The absurdity of the 1950s T.V. westerns myth that Texas is some kind of firearms free-for-all utopia has given birth to an equally absurd countermyth that Texas is a major firearms infringer hiding behind a firearms freedom mythology.

      The whole thing is silly, when you look at actual laws, legal practices and social conventions.

      • So what does TX have that Illinois doesn’t. No FOID, but big deal $10 for 10 years and I need a CCL anyways. Oh everyone thinks it is impossible to get a gun in Illinois and there are all kinds of registrations, well I do have to give it to you that the cheapest source of magazines for my CZ will not ship to Cook County, but almost all others will. FYI I think penalties for carrying into “gun free zones” Texas are actually worse than Illinois.

        • Don’t know where you live but lots of Indiana/Will county gun sellers are more than happy to help Cook folks avoid Cook fees,taxes and BS. No-it ain’t that bad. I do get annoyed living a scant mile from the relative Indiana paradise…

        • So what does TX have that IL doesn’t?
          Open carry. I know it’s only couple of months. But they can. We can’t.
          And FOID is not just $10 every 10 years. It’s registration of all gun owners. Illinois State Police is supposed to issue them in 30 days. After CCW law passed some of my friends couldn’t exercise their RKBA for several months, because ISPD couldn’t keep up with demand. I also read stories about cop’s visits to collect guns from guys who let their FOID lapse.

      • In Texas there are a lot of limits as to where you can carry, even with a concealed handgun license, or now called a license to carry. Not to mention, Texas JUST recently started to allow open carry.

  3. Not that this is the correct answer to this BS but it’s another reason to have a trust.

    Once again I’m ashamed of what my state CT has done.

    • CT is nothing more than a test bed to see what the Progs can get away with.

      First attempt at door-to-door confiscation? Bet on the Constitution State.

  4. Looks like Texas need to fix their own issues

    “any protective order for family violence, including a temporary ex parte order, must contain the following statement: “It is unlawful for any person, other than a peace officer, as defined by section 1.07, Penal Code, actively engaged in employment as a sworn, full-time paid employee of a state agency or political subdivision, who is subject to a protective order to possess a firearm or ammunition.”9”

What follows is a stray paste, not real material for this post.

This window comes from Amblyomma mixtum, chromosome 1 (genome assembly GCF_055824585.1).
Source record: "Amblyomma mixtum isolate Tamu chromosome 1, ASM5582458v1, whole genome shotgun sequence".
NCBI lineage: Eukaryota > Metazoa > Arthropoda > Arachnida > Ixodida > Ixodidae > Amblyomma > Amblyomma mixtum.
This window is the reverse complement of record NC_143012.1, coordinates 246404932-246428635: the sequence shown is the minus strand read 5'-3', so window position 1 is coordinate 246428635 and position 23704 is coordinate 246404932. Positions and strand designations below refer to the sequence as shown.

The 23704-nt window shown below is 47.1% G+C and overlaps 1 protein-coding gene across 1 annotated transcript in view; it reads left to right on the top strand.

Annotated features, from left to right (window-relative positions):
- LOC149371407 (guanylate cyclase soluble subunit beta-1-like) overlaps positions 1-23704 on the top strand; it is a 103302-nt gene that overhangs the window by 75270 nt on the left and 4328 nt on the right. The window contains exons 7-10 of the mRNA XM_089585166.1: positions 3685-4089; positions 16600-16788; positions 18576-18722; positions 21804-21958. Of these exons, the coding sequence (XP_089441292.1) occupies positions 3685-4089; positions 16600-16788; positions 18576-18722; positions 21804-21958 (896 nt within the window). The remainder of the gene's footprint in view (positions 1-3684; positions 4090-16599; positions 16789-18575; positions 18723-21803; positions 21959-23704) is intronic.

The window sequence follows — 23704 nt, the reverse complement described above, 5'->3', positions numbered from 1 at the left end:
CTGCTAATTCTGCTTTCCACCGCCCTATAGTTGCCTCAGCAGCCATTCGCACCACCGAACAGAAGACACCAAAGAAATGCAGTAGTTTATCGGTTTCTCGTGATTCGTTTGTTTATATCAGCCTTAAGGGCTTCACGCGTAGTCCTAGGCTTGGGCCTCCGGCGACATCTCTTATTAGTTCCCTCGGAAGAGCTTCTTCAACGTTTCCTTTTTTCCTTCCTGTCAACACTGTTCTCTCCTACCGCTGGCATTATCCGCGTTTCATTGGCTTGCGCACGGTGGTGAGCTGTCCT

Well at least they have the cop carve out, what about CT?

      • The plain truth, Larry, is that when that law went into effect, the unintended cinsequence was that a shocking percentage of officers would have to be disarmed for being the subject if such orders. The P.D.s couldn’t just dismiss vast swaths of their ranks, so they secured a carve out for cops.

        It sets up a classic retort when this topic comes up with antis. If pulling guns is soooo vital under these circumstances, then why exempt cops? #copspouseslivesmatter

        • The irony that there is a crave out for a large group of abusers simply because they wear blue at their jobs. There was a study that found most anti abuse laws simply further enrage the abusers and escalates violence rather than reduce it. It is all political theater and shows many Reps are not on our side.

        • I guess you could make it so that they have to lock up their guns at precinct at shift’s end, and cannot be armed at any time other than when on shift. Still seems a bit bizarre to decide that the cop in question is perfectly safe around every single person that isn’t his wife. Maybe she has a “triggering effect”?

    • So CT says “surrender” and TX says can’t “possess.” is this the same? Does TX actually attempt to confiscate firearms upon a TRO being issued? Don’t see how that’s possible unless the subject of the TRO admits to owning a firearm(s).

      • What do you do when your ex shows them a picture of your gun collection. The boating excuse really doesn’t work.

      • In MI TRO/PPO says no possession, you can have a friend hold your guns for the year. Confiscated means the state will hold your guns for the year. Or hold? I mean destroy, steal, “lose”.